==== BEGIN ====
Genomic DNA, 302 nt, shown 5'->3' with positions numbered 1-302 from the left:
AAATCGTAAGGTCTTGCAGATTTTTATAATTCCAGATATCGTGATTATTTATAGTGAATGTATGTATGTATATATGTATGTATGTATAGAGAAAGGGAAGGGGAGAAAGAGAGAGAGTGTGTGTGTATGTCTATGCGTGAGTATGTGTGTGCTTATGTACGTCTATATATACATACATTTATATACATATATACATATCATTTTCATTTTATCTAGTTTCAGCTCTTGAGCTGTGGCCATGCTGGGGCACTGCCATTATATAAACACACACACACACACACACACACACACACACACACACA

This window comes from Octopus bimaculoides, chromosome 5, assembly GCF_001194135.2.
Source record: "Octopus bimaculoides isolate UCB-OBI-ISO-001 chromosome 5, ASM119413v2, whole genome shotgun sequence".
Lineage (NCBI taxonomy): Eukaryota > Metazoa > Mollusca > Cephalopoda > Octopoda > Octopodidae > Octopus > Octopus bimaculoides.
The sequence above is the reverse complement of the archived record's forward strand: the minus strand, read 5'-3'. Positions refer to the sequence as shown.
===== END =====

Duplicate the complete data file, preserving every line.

Genomic DNA, 302 nt, shown 5'->3' with positions numbered 1-302 from the left:
AAATCGTAAGGTCTTGCAGATTTTTATAATTCCAGATATCGTGATTATTTATAGTGAATGTATGTATGTATATATGTATGTATGTATAGAGAAAGGGAAGGGGAGAAAGAGAGAGAGTGTGTGTGTATGTCTATGCGTGAGTATGTGTGTGCTTATGTACGTCTATATATACATACATTTATATACATATATACATATCATTTTCATTTTATCTAGTTTCAGCTCTTGAGCTGTGGCCATGCTGGGGCACTGCCATTATATAAACACACACACACACACACACACACACACACACACACACA

This window comes from Octopus bimaculoides, chromosome 5, assembly GCF_001194135.2.
Source record: "Octopus bimaculoides isolate UCB-OBI-ISO-001 chromosome 5, ASM119413v2, whole genome shotgun sequence".
Lineage (NCBI taxonomy): Eukaryota > Metazoa > Mollusca > Cephalopoda > Octopoda > Octopodidae > Octopus > Octopus bimaculoides.
The sequence above is the reverse complement of the archived record's forward strand: the minus strand, read 5'-3'. Positions refer to the sequence as shown.